• Potential new treatment in Crohn’s disease – too good to be true?

    Mongersen, an Oral SMAD7 Antisense Oligonucleotide, and Crohns Disease. Giovanni Monteleone et al. N Engl J Med 2015;372:1104-13.

    Adults with moderate to severe inflammation due to Crohn’s disease took part in this study performed in Italy to test the effect of different doses of a new drug, mongersen. Mongersen is a drug, taken by mouth, which modifies the production of TGF Beta. TGF Beta helps to reduce inflammation and is known to be low in patients with Crohn’s disease. It is hoped that mongersen would increase the level of TGF Beta and therefore decrease gut inflammation.

    Patients already taking most other disease treatments could take part in the study but patients taking Infliximab or other biologic agents were excluded. The 166 patients who took part were randomly selected to receive one of three doses of mongersen (10, 40, or 160 mg per day) or placebo. Patients only took the treatment for 2 weeks and were followed up for 12 weeks.

    The proportions of patients whose disease entered remission (according to clinical scores) after two weeks treatment were significantly higher in the 160-mg group (65%) and 40-mg group (55%) than in the 10-mg group (12%) and placebo group (10%). Change in CRP (a blood marker of inflammation) was not as dramatic as the change seen in clinical scores with only 18% of patients in the 160-mg group achieving a normal CRP. In most results there was no significant difference between the 160-mg and 40-mg groups but outcomes were better than in the 10-mg and placebo groups. Six patients had adverse reactions to the drug (3.6%) these were mainly thought to be effects of Crohn’s rather than the drug itself.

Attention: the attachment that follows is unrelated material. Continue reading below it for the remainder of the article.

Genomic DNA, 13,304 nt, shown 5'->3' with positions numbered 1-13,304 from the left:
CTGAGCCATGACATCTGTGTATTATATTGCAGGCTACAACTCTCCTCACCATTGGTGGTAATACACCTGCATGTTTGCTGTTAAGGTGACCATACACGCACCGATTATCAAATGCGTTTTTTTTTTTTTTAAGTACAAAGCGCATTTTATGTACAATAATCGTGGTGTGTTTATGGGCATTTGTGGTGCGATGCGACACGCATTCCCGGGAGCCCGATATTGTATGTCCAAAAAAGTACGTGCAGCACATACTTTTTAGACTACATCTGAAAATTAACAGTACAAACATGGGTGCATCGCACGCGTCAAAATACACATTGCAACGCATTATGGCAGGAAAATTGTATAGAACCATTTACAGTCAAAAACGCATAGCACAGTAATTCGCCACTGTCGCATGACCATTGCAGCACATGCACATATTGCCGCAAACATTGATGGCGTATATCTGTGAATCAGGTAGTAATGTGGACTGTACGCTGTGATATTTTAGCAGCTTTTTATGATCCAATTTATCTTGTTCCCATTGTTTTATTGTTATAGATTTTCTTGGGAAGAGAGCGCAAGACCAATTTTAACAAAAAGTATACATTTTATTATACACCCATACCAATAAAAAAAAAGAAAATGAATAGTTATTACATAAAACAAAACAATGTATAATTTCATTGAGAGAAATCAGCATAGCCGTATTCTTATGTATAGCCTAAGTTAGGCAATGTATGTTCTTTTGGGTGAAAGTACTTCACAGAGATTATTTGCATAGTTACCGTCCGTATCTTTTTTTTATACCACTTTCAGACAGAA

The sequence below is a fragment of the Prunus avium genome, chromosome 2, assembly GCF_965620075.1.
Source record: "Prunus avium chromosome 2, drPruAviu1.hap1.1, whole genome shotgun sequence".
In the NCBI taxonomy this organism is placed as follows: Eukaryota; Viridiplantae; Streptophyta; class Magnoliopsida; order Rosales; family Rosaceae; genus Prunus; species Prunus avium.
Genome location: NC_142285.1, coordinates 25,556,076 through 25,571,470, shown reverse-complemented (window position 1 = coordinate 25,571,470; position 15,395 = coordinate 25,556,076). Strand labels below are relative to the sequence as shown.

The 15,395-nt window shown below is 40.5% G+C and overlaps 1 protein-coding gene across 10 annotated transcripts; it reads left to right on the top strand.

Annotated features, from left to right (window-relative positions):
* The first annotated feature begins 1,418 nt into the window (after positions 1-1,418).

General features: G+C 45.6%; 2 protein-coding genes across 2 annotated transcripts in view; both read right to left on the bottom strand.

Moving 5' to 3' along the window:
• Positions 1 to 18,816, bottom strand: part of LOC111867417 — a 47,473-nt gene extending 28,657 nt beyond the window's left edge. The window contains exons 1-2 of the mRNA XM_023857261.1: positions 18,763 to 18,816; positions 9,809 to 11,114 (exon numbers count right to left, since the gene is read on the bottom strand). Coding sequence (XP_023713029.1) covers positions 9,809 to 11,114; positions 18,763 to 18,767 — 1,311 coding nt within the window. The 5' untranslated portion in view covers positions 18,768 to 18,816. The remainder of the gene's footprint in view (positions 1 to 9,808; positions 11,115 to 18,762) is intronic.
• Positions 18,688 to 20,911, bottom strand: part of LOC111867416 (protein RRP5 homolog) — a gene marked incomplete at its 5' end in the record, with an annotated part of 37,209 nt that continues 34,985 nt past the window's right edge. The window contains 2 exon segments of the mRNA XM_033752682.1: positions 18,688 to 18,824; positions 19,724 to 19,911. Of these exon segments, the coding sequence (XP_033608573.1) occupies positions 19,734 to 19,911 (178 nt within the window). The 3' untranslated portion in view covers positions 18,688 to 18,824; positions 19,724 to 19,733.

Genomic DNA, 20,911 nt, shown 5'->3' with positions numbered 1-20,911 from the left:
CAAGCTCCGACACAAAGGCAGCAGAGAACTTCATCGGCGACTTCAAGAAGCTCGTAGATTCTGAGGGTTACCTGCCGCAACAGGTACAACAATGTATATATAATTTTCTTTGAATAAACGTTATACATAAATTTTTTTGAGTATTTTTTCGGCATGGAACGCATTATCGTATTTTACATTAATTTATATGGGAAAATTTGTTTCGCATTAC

These results are clearly very exciting as the potential for a new treatment. However, the authors do not report the rates of healing of inflammation seen at endoscopy which is now a widely accepted trial outcome for IBD studies and the change in CRP is disappointing compared to the clinical score. In addition the length of time patients were followed up for was very short (12 weeks) as most studies follow patients for at least one year. It is also worth noting that Mongersen is released in the ileum and right side of the colon so is only likely to be of use in patients who have inflammation in that part of their gut.

    We will have to wait for more studies to be done to understand how this drug would be included into standard protocols for treatment of Crohn’s disease and as yet it is untested in children.